Powerful Interactions: How to Connect With Children to Extend Their Learning
About the Book
In early childhood settings, children and teachers interact all day long. The benefits to everyone—teachers and children—will be huge if just some of those “everyday” interactions can become intentional and purposeful Powerful Interactions!
In extending a child’s learning hand-in-hand with nurturing a positive relationship, a Powerful Interaction creates the optimal condition for you to teach and the child to learn.
- In step one of a Powerful Interaction, Be Present, you pause to tune in to how you are feeling, and consider how you might need to adjust to create a “just-right” fit with a child.
- In step two, Connect, you let that child know that you see him; are interested in what he is doing, saying, and thinking; and want to spend time with him. Deepening your relationship this way helps the child feel safe, confident, and open to learning. Staying connected and observant helps you make good decisions in step three.
- In step three, Extend Learning, you make use of your strong connection with the child to stretch his knowledge, skills, thinking, or language and vocabulary just a bit.
This reflective guide contains everything you need to understand what Powerful Interactions are, how to make them happen, and why they are so important in increasing children’s learning and your effectiveness as a teacher.
Whether you work in a child care center or home, Early Head Start or Head Start program, preschool or early primary classroom, you make a difference in the lives of children and families — and Powerful Interactions can make that difference even bigger.
Amy Laura Dombro, MS, creates resources for teachers, family support professionals, and community leaders. Former head of the Bank Street Infant and Family Center, Amy works with and for national organizations to translate complex information so that it is engaging and easy to use.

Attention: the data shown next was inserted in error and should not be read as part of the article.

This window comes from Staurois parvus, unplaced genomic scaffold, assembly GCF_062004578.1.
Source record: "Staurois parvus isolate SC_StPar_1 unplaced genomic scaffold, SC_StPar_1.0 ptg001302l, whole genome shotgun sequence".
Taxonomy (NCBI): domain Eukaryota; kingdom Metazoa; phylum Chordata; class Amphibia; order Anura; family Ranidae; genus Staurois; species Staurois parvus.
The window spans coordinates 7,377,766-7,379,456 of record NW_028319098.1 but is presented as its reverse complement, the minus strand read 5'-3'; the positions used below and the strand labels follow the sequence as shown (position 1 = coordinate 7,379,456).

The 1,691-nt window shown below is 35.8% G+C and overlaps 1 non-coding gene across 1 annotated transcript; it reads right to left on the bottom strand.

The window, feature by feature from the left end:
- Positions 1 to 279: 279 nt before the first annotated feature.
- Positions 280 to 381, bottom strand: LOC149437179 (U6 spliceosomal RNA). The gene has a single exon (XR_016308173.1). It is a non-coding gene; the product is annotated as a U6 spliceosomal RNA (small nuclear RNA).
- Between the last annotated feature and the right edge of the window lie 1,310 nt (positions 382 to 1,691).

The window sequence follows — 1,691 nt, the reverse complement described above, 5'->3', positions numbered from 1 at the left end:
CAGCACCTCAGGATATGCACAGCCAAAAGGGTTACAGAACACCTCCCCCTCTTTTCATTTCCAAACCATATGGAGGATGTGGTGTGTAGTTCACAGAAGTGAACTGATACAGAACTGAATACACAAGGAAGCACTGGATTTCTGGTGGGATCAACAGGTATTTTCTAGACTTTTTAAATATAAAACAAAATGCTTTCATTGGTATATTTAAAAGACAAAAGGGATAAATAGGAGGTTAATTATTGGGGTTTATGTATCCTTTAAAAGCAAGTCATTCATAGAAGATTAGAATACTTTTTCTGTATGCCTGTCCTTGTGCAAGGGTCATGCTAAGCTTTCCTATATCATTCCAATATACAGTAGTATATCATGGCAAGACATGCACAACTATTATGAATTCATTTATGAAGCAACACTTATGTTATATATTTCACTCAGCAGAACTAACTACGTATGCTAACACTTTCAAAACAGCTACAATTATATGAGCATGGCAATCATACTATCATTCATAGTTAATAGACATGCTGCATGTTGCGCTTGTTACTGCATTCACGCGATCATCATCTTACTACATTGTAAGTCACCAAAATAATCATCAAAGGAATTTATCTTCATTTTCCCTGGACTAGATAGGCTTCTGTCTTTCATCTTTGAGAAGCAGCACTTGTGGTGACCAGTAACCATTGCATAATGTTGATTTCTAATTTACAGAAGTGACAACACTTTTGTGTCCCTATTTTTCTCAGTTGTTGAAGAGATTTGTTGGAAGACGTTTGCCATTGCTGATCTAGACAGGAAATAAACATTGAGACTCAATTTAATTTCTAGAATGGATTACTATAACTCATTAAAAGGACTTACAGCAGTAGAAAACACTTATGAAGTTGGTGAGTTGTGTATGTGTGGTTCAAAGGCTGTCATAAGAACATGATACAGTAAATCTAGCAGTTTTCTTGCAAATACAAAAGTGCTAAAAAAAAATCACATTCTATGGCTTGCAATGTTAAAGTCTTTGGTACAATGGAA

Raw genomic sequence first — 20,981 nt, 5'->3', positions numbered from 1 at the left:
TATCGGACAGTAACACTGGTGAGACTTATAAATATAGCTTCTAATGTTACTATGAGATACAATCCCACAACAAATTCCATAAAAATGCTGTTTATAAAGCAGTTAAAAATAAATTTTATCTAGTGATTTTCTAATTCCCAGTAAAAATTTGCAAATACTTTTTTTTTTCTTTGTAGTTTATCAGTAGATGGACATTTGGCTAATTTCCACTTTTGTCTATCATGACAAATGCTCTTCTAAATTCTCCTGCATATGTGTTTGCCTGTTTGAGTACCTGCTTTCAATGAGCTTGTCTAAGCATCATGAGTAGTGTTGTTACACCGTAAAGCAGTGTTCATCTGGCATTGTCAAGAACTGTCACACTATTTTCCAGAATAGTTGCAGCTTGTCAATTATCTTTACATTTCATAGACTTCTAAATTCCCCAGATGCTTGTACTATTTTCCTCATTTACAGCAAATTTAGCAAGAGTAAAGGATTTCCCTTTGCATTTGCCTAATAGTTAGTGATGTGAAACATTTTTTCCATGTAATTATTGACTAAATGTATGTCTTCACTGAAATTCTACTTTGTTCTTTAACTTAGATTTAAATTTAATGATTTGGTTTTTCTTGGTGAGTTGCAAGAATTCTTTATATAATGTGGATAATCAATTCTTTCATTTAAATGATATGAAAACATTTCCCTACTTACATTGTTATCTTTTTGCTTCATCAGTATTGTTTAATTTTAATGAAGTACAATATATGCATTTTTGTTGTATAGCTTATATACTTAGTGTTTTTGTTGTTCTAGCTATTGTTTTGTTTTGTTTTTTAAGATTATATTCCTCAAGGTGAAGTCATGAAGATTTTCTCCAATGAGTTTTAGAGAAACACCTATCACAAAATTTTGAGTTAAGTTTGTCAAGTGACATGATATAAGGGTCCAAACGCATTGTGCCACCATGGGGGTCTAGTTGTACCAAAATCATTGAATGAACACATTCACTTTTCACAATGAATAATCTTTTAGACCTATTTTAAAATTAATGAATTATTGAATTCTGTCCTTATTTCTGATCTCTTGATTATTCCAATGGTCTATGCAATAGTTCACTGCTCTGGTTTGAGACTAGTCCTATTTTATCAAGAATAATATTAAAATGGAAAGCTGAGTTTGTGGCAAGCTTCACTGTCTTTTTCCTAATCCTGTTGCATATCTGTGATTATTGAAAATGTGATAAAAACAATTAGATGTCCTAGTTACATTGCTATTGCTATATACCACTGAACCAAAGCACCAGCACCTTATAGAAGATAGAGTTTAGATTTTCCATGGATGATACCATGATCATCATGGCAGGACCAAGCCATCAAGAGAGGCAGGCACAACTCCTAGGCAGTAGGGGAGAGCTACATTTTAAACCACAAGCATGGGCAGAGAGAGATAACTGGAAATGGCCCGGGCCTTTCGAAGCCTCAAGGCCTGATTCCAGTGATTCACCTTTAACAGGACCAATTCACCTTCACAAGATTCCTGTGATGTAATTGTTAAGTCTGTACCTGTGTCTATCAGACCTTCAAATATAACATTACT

Judy Jablon, MS, is an educator and author with more than 30 years of experience in early childhood and primary education. Originally a teacher, Judy is grounded in theory and practice that emphasize child development, observation, critical thinking, and experiential learning.
Charlotte Stetson, MEd, brings more than 20 years of experience as a teacher of young children to her current work as a consultant and author. She has worked with early childhood teachers, coaches, and administrators in a wide variety of settings to implement best practices in the areas of classroom environment, curriculum content, teacher-child interactions, and observation-based assessment.
More than 80 colleges and 26 school districts are already using Powerful Interactions in their work. Here's what some of these readers are saying...
Having Powerful Interactions helps me know my students so much better. Powerful Interactions have really opened my eyes! Now that I'm more purposefully connecting, I can respond more effectively to individual children. And, I'm often surprised by how much children know.
Since you introduced me to Powerful Interactions, my assistant and I find that we are teaching with intent rather than on autopilot. The result is that we have a greater understanding of each individual child's development and can respond in ways that are appropriate for them.